For the last decade, central banks in developed countries have been pursuing policies designed to raise inflation. Quantitative easing, cheap funding for banks, tinkering with yield curves, low and negative interest rates – all aim to raise inflation to the ubiquitous 2 per cent target.
Understandably, central banks’ inflation forecasts assume that their policies will return inflation to target over the medium term. But as time goes by, and inflation stays stubbornly low, their forecasts are becoming increasingly difficult to believe. This does not bode well for central banks that depend above all on credibility.
The popular belief is that central banks control inflation by turning the money taps on and off. When they embarked on quantitative easing to ward off another depression, they turned on an enormous spigot, delivering massive quantities of money. All that money sloshing about the economy should have raised inflation. Indeed, in the early days of QE, many people predicted not only inflation but hyperinflation.
We now know there is no simple relationship between the quantity of money in circulation and inflation. Ten years of QE – or 20 years, in the case of the Bank of Japan – has not delivered high inflation. A few diehards still insist that all that money in circulation must eventually cause inflation, but most people now accept that QE does not have a significant effect. It does, however, raise asset prices – which some might regard as a form of inflation, and when it involves property prices, a particularly toxic one. Perhaps central banks should change their definition of inflation?
An alternative popular view – fostered, it must be said, by some central bank communications – is that there is a simple trade-off between unemployment and inflation. When unemployment is high, inflation is low; conversely, when unemployment is low, inflation rises. Unemployment in both the US and the UK has now fallen to levels not seen since the 1960s. Surely inflation must rise to 1960s levels?
But this simple trade-off doesn’t exist either. During the stagflation of the 1970s, both unemployment and inflation were high. Since then, central banks have used an “expectations-augmented” version of the Phillips curve, in which wage rises are driven by expectations of future inflation.
Central banks’ approach to inflation control is all about keeping labour cheap. If businesses have a large, low-price labour pool from which to draw, they have no incentive to give in to wage demands, and workers that fear replacement have no incentive to demand higher wages. As labour is the main cost for most businesses, they therefore have no reason to raise prices.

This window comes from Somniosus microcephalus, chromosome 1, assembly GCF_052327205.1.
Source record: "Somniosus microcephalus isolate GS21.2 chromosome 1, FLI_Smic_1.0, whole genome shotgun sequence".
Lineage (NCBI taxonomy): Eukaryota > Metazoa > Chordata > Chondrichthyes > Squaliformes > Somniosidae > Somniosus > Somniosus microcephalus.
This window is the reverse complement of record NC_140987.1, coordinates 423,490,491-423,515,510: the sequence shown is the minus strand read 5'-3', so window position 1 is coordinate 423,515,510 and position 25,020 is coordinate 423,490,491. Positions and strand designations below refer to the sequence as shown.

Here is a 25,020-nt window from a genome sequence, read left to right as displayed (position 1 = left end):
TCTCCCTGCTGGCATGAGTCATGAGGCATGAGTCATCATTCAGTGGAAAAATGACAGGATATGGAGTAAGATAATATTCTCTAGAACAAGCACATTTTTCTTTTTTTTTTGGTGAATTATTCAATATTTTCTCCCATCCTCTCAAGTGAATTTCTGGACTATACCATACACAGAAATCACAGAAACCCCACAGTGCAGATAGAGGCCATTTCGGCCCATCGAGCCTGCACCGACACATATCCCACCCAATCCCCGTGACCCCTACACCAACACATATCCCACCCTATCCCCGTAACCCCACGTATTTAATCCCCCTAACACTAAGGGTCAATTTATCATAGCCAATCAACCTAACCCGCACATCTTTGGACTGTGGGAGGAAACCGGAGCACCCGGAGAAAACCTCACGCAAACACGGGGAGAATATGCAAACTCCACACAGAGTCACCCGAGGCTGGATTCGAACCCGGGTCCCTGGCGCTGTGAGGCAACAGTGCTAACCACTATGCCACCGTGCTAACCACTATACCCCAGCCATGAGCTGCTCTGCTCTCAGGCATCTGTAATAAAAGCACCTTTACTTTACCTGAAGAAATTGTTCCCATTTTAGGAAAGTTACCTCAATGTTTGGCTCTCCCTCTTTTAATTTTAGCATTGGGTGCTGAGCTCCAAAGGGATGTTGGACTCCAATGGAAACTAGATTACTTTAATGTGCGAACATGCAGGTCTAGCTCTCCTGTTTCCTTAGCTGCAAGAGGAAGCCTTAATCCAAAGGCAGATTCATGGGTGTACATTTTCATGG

The expectations-augmented Phillips curve says that that if people believe that inflation will be low in future, they will moderate wage demands. Thus, the job of the central bank is not to set the current level of inflation, but to keep wages down by influencing people’s expectations of the future level of inflation.
What we might call “expectations theory,” or perhaps “mind tricks,” now dominates central bank decision-making. Central banks see their primary task as keeping inflation expectations “well-anchored”, by which they mean ensuring that people believe the central bank will meet its inflation target in the medium term.
For this, the credibility of central bank inflation forecasts is crucial. If the central bank’s inflation forecasts are persistently different from the out-turns, eventually people will stop believing its forecasts. When this happens, the central bank cannot control inflation.
And this seems to be exactly what is going on. Unemployment is low, but so is inflation. Clearly, people aren’t expecting wage rises large enough to raise inflation to target. There seems to be a growing belief that for a variety of reasons, low wages are here to stay.
You could say that central banks have been spectacularly successful at keeping wages down. Inflation is on the floor and there is little or no upwards wage pressure anywhere. The problem is that low inflation means low interest rates, and all sorts of vested interests really, really want higher interest rates. It is not inflation that central banks are failing to control, it is interest rates.